Big supermarkets have now so artificially lowered the price of importing out of season foods that we are in danger of taking them for granted.
I recently saw a packet of blackberries, grown in Mexico, on a shelf in Tesco on Hackney Road for £2.50. So used to being able to buy foodstuffs regardless of location or season, I nearly bought fruit grown 5,500 miles away that would be ripening in nearby hedge rows eight months later.
Nicky Spear, co-founder of Food For Thought (FFT) thinks it’s time to start thinking about alternative ways to eat, and the answer is sitting on our doorsteps. FFT is a new series of monthly events taking place at the Russet Café in Hackney Downs aiming to get people talking positively about how we can change our habits to eat more responsibly.
“We’re trying to create an open community space for people to come and learn where their food comes from,” says Nicky. “Food is at the heart of everything we do. If you’re lucky enough to have three meals a day you should think about the food you eat. It makes such a difference how it’s farmed, how it’s produced, how it’s processed.”
Launched by Nicky, who works for green social network Project Dirt, and Steve Wilson, head chef at the Russet, FTT is an opportunity to eat delicious ethically sourced food, listen to speakers from the industry, watch live music and meet new people.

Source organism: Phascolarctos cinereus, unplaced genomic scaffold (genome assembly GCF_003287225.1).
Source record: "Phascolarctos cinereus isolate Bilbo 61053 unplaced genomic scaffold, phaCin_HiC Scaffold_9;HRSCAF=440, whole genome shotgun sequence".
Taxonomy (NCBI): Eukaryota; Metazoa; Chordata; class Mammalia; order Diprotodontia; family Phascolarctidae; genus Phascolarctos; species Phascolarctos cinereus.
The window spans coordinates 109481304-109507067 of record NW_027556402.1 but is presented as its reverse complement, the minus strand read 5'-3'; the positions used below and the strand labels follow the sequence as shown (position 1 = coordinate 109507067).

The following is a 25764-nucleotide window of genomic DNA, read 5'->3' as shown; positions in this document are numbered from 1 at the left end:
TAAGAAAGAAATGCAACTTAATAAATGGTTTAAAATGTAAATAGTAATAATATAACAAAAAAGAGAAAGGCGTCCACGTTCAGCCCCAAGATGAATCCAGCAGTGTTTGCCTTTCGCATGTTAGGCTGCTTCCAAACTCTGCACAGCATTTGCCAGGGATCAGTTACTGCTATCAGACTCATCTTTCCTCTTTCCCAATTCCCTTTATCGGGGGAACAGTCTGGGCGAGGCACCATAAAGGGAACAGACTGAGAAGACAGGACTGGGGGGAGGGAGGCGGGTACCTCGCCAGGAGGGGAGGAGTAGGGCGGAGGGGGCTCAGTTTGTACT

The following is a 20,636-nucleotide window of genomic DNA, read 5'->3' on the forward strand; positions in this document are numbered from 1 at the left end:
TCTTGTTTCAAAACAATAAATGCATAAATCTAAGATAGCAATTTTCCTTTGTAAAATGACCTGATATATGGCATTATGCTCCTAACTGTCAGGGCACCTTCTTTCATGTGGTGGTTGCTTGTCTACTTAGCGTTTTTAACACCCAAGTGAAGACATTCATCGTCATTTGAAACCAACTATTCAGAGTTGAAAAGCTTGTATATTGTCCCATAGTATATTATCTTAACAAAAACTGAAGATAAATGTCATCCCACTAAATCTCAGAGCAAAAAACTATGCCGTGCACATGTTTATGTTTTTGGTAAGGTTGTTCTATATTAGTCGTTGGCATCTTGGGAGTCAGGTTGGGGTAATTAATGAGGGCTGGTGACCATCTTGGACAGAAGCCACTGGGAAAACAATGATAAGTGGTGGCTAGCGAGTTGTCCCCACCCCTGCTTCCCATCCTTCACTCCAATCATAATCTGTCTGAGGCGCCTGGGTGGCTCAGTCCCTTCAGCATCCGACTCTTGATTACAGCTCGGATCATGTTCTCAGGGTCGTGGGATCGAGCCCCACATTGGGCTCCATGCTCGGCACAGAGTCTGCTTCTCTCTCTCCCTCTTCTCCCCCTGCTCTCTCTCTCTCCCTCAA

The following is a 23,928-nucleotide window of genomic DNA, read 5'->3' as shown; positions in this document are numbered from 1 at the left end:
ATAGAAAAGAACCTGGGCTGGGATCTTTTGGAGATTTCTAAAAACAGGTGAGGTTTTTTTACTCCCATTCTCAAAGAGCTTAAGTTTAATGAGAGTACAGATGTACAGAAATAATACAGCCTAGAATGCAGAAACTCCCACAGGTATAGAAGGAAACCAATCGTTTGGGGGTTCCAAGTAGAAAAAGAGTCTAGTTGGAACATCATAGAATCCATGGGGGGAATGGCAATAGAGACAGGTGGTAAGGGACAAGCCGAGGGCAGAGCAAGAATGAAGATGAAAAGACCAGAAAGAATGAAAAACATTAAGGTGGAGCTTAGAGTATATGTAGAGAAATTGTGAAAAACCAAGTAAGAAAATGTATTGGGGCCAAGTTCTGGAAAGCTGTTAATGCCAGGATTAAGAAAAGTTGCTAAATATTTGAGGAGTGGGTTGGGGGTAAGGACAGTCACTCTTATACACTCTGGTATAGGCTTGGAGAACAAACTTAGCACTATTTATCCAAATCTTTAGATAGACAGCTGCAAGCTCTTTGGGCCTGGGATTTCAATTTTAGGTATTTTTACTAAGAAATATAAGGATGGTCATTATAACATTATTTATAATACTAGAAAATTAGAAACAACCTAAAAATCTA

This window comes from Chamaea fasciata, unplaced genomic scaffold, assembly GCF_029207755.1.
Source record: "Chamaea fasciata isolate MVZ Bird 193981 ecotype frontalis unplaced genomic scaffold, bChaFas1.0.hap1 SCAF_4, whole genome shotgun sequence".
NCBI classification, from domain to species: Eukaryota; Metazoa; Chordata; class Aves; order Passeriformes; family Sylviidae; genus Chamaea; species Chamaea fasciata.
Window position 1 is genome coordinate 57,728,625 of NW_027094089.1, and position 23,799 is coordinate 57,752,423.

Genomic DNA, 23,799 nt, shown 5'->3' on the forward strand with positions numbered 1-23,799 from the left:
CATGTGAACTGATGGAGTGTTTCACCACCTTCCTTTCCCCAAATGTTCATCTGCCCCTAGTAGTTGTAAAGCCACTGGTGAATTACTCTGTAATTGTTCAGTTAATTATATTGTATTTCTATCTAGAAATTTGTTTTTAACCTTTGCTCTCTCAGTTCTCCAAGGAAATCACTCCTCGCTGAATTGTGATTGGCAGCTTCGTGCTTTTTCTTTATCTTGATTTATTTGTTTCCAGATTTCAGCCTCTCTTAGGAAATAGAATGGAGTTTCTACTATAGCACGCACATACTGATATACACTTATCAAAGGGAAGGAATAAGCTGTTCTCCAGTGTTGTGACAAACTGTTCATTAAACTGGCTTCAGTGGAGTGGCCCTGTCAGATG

The inaugural night featured a talk from local food champion Sarah Bentley, founder of Made In Hackney, speaking about programmes to help communities source food locally and live healthily on tight budgets.
We also heard from Dr Lucy Gilliam of New Dawn Traders, shedding light on the vast carbon footprint left by shipping freighters and the growth of the slow food movement, while Mia Manners from the Islington and Notting Hill Gate Farmer’s Markets, talked about the hidden cost of food imports and the impact of concealing the real price of imports.
Future FFT events in the pipeline will look at local food, foraging, raw food versus cooked and a workshop around the topic of food and science to see how we can be creative with food.
“I am really against preaching,” says Nicky. “The worst thing you can do to anyone is tell someone they’re doing something wrong.
The way to do it is let people explore and find for themselves. We’re here to talk about what’s going on and what can be done. It’s about small steps and helping people get there by kick-starting conversations. You have to vote with your fork.”
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